Theresa May: We can have a 'seamless trade transition' with Canada after Brexit
Theresa May has said she wants a “seamless transition” to a trade relationship with Canada after Brexit.
The Prime Minister wants to use a new deal between Ottawa and the EU as the framework of her own Canadian free trade arrangement.
The Comprehensive Economic and Trade Agreement - which took seven years of negotiations to hammer out - comes into force on Thursday.
During a visit to Canada for a head-to-head with her counterpart Justin Trudeau, Mrs May said the countries were “natural partners in promoting the benefits of free trade”.
She added: "We have agreed today that Ceta should be swiftly transitioned to form a new bilateral arrangement between UK and Canada after Brexit…
"We want to ensure that when we leave the European Union, for businesses and people, that change is as smooth and orderly as possible.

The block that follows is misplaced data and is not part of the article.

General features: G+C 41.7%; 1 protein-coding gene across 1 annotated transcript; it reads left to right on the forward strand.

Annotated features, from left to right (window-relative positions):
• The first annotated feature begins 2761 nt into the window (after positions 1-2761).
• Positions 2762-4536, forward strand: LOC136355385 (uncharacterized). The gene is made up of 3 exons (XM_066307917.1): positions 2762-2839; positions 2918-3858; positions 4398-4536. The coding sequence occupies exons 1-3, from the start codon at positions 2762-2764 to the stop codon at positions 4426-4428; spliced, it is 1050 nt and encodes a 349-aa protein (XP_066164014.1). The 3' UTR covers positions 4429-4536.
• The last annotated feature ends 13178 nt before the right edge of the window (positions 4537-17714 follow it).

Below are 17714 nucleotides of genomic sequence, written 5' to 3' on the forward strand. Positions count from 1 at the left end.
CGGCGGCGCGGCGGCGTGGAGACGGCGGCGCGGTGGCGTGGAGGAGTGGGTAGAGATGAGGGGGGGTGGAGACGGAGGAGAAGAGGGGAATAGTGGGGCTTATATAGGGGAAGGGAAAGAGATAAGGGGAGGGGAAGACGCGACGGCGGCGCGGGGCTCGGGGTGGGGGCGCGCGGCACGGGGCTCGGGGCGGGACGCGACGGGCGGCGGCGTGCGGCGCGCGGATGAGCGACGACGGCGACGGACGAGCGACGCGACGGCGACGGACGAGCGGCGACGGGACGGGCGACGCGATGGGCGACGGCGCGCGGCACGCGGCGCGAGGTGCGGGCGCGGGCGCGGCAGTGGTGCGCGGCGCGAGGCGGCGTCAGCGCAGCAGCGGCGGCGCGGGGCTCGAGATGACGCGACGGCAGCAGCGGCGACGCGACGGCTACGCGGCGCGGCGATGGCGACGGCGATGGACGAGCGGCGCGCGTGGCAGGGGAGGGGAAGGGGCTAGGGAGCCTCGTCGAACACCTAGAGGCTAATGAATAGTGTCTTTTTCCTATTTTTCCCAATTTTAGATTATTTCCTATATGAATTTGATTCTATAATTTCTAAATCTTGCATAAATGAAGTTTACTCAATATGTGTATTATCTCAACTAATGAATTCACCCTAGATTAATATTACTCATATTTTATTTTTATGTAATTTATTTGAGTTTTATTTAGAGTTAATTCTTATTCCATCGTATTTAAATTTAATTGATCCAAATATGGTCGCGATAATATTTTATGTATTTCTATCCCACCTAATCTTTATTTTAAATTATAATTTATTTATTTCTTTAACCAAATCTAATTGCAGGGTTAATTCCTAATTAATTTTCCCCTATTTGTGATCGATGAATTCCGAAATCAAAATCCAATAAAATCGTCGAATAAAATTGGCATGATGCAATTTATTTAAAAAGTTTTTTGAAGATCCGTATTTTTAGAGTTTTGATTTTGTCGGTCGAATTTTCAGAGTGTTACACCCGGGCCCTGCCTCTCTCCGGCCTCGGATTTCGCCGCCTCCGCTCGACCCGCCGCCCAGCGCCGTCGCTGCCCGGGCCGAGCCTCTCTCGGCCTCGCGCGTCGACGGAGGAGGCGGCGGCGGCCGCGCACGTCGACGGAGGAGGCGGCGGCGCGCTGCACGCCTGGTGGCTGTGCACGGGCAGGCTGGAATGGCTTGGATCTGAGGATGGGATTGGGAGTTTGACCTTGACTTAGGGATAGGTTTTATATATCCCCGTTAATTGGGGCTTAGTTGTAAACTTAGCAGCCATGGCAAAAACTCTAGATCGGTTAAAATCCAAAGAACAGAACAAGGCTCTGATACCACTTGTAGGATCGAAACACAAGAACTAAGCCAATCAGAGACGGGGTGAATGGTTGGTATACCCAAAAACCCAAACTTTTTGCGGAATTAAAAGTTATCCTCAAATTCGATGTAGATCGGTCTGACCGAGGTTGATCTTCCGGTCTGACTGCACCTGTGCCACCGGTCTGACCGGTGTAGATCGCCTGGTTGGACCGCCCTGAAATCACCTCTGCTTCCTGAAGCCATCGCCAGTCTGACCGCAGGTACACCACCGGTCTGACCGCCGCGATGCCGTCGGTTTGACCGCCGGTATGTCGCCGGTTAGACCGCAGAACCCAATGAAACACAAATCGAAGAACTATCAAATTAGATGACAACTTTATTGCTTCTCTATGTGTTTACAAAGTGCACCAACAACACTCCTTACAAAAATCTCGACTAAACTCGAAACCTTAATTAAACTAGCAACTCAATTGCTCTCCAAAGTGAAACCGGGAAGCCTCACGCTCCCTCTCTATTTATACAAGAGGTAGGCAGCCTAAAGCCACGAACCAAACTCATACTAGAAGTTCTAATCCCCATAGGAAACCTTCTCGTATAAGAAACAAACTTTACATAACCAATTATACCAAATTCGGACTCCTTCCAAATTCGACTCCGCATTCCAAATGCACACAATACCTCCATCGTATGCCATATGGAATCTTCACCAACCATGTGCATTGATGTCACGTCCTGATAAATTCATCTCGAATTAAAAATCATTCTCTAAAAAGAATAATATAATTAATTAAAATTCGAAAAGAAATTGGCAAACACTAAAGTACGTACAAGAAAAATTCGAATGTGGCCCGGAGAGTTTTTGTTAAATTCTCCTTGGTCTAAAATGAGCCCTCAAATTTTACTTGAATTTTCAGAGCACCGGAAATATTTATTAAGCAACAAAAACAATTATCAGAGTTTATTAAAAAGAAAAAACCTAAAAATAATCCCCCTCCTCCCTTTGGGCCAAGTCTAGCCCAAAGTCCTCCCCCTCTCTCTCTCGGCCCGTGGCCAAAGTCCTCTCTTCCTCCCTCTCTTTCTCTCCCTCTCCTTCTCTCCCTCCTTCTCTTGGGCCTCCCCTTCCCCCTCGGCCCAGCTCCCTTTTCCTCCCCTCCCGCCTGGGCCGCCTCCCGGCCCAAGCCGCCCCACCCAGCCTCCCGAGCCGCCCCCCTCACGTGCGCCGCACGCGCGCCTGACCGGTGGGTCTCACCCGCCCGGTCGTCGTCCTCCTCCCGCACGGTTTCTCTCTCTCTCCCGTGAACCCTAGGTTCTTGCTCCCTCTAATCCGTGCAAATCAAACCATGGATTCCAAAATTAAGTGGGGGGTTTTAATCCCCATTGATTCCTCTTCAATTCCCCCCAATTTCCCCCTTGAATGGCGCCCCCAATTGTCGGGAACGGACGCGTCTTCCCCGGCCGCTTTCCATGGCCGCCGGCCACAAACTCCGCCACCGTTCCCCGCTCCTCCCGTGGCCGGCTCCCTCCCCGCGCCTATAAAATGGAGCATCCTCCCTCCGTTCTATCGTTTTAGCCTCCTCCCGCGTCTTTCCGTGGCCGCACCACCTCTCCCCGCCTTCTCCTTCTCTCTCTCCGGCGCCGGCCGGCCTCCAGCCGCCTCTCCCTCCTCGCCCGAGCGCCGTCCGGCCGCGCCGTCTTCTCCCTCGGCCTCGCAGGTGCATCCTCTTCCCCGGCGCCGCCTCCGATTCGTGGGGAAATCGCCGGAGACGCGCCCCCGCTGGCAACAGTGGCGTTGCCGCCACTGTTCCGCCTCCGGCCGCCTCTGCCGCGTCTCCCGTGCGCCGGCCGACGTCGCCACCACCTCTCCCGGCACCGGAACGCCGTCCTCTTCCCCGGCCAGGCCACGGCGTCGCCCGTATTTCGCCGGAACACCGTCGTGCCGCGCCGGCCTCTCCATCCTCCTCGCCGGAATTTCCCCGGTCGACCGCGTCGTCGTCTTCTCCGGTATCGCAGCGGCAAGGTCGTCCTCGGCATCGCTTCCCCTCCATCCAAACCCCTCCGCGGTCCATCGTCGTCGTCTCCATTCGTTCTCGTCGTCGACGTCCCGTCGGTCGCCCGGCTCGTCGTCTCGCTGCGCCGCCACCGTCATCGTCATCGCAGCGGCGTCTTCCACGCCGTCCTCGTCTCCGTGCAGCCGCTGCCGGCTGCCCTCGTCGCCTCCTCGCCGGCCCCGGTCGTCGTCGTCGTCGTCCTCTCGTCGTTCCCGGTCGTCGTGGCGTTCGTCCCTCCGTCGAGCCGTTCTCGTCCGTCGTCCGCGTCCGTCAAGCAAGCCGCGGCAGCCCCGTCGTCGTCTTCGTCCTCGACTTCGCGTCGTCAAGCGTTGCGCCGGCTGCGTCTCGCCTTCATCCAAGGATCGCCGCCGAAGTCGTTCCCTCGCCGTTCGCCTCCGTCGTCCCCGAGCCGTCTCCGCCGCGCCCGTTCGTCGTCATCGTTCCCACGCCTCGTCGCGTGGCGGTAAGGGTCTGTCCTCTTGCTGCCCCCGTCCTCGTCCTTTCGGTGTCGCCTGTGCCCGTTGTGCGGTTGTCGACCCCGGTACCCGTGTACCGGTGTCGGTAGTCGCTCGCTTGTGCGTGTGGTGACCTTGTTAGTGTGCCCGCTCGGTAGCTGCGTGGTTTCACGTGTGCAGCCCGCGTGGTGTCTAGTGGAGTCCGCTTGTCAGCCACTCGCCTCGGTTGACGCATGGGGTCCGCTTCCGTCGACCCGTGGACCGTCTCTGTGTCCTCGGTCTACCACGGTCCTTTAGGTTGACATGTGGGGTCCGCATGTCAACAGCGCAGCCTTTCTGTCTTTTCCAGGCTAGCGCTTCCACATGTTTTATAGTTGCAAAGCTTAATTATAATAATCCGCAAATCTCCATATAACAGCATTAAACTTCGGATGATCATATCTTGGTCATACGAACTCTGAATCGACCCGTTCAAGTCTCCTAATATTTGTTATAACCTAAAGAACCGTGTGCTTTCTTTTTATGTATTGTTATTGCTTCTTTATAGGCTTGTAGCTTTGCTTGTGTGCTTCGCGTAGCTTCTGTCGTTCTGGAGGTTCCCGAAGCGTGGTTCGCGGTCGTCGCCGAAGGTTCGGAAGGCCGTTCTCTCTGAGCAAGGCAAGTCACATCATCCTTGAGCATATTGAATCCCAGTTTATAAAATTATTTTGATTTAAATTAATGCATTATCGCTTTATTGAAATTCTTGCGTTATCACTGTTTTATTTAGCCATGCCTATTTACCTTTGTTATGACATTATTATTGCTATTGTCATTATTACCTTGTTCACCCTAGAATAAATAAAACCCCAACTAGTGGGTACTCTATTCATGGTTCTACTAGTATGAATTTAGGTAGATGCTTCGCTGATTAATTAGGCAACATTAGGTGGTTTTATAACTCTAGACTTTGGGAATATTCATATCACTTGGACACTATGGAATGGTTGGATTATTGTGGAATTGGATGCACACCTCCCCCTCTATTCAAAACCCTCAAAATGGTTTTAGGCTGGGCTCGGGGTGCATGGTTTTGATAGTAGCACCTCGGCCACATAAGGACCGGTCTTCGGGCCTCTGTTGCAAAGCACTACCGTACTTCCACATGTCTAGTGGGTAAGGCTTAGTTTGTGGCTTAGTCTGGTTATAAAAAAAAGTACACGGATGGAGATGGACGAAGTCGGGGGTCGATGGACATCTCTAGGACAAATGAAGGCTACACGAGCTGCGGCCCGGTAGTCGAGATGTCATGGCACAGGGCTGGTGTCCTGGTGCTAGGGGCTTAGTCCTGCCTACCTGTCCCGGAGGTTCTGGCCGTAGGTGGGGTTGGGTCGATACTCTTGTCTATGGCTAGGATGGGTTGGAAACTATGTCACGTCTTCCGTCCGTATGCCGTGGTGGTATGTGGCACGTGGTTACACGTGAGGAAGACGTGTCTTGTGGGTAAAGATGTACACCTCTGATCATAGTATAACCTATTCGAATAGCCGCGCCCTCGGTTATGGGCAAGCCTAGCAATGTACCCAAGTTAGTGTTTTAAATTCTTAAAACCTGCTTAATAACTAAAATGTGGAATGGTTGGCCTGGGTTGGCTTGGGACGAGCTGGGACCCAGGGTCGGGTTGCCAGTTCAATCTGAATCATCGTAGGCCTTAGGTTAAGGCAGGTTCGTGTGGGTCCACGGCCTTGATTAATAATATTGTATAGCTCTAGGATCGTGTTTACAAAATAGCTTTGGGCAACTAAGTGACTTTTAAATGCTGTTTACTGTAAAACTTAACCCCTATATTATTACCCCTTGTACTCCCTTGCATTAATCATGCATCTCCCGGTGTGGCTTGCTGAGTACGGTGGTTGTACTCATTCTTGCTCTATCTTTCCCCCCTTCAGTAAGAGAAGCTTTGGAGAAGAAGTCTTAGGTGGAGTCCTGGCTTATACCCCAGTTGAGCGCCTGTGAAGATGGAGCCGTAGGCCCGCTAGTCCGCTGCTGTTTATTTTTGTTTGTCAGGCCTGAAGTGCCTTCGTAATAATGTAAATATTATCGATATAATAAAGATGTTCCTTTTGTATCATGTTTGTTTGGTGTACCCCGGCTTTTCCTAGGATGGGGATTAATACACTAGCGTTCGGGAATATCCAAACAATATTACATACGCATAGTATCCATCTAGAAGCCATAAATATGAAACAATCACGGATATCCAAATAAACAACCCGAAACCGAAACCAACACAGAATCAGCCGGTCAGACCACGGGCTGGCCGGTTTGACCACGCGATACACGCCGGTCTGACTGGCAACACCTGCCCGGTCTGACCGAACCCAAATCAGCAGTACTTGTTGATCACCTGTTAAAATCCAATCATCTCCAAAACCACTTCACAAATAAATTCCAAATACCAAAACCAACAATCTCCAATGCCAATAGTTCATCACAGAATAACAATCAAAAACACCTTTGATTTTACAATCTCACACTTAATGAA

"And working on Ceta as becoming the first of the bilateral trade relationships between the UK and Canada that means that seamless transition can take place.
She added that a new working group would prepare the groundwork for a trade deal - since the nations are unable to sign anything formal while Britain remains a member of the EU.
The UK’s trade relationship with Canada is thought to be worth £15.2bn a year.
In its bid to strike the Ceta deal, Canada agreed to drop 98% of its import duties.
Mrs May and Mr Trudeau also discussed a dispute between aircraft manufacturers Bombardier and Boeing.
The companies are embroiled in a legal stand-off that could see jobs lost in Northern Ireland where Canadian firm Bombardier employs thousands of people.